It was looking like YET ANOTHER low volatility week…until Thursday… when finally some fireworks went off. Many attributed it to sabre rattling between the U.S. and North Korea but eventually the market has to come down, and a convenient reason will be found when the time comes. For the week the S&P shed 1.4%, its worst week since March, while the NASDAQ dropped 1.5%. Of note, the Russell 2000 index of small-cap stocks finished out the week 2.7% lower, its biggest one week decline since February 2016.
“From a geopolitical perspective, we understand why the escalation in tensions will have shaken some of the complacency out of investors,” said Eric Wiegand, senior portfolio manager at U.S. Bank Private Client Wealth Management. “And while risks remain elevated from a geopolitical perspective, valuations are not necessarily excessive, though full. But we’re in a low inflationary environment, which can help valuations remain elevated for longer than they would otherwise.”
Even with Thursday’s action we keep seeing stories about “historic” lack of volatility – by this measure the market is the quietest since 1965!!!
The last time Wall Street trading was this quiet, Lyndon Johnson was president, The Sound of Music was the movie to see, and on the radio, the Rolling Stones were searching for satisfaction. According to an analysis by Michael Batnick, director of research at Ritholtz Wealth Management, volatility in the U.S. equity market hasn’t just been in short supply of late, it’s on track for its lowest level in 52 years. “For the first half of the year, the average absolute daily price change, meaning all negative signs are removed, is just 0.32%. If the year ended today, this would be the smallest daily price change since 1965,” he wrote in a blog post. Batnick noted that this kind of environment was unusual, saying it “could change at any time of course, and in fact I would expect it to.”
Until Thursday the S&P 500 had only moved >1% (in either direction) 4 times this year! Now it’s 5! Further the S&P 500 has gone 284 trading days without a pullback of 5% or more.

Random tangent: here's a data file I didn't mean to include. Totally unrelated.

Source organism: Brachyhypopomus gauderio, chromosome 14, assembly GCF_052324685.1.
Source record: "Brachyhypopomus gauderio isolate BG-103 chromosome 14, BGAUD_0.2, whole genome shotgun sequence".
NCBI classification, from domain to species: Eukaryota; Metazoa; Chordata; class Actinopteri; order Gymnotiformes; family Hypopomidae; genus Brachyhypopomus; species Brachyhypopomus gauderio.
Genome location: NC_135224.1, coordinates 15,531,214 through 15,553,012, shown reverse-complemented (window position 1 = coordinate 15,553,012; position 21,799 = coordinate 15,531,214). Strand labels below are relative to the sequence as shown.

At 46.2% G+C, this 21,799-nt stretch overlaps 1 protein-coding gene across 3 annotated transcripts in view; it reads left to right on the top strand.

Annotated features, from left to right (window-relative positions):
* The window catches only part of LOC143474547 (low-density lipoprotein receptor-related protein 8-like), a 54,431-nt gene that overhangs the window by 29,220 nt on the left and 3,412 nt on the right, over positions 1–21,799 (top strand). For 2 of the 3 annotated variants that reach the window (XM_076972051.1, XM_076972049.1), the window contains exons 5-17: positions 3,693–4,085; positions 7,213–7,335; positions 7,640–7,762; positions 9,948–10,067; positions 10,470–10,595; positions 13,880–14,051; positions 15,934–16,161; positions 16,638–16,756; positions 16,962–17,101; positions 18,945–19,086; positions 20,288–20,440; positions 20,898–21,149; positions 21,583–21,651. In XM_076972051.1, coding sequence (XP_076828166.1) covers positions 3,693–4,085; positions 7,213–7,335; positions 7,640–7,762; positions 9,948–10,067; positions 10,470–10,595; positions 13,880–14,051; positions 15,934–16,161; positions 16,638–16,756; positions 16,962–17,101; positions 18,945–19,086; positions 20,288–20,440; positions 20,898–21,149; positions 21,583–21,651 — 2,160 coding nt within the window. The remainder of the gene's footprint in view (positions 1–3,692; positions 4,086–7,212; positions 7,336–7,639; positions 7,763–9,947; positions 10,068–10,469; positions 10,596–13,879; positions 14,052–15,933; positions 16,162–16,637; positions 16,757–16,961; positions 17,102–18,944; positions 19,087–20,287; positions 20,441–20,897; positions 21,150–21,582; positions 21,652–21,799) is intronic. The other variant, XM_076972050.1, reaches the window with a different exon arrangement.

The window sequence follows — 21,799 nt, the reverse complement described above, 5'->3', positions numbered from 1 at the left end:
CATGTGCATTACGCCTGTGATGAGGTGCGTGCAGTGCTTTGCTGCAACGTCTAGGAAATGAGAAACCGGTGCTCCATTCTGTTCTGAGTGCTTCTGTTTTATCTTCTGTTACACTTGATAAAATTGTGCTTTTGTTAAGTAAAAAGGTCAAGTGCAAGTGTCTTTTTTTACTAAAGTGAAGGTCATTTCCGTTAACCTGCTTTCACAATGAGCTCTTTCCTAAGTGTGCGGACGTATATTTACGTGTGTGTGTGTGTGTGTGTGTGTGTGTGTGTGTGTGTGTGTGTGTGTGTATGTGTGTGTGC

Economic news was light and not worthy to mention.
Here is the 5 day weekly “intraday” chart of the S&P 500 .. via Jill Mislinski.
Most Americans (70%) cannot answer these 3 basic money questions:
- Suppose you have $100 in a savings account and the interest rate was two percent per year. After five years, how much do you think you would have in the account if you left the money to grow?
- Imagine that the interest rate on your savings account was one percent per year and inflation was two percent per year. After one year, how much would you be able to buy with the money in this account?
- Do you think the following statement is true or false: Buying a single company stock usually provides a safer return than a stock mutual fund.
Here is the richest person in every state:
The week ahead…
Aside from North Korea, Tuesday will bring U.S. retail sales data for July which will be the major economic report of the week. U.S. retail sales logged declines for both May and June. Expectations are for 0.3% growth – a reversion to mean from the prior 2 months seems logical.
Many many retail companies report next week so that should “go well”.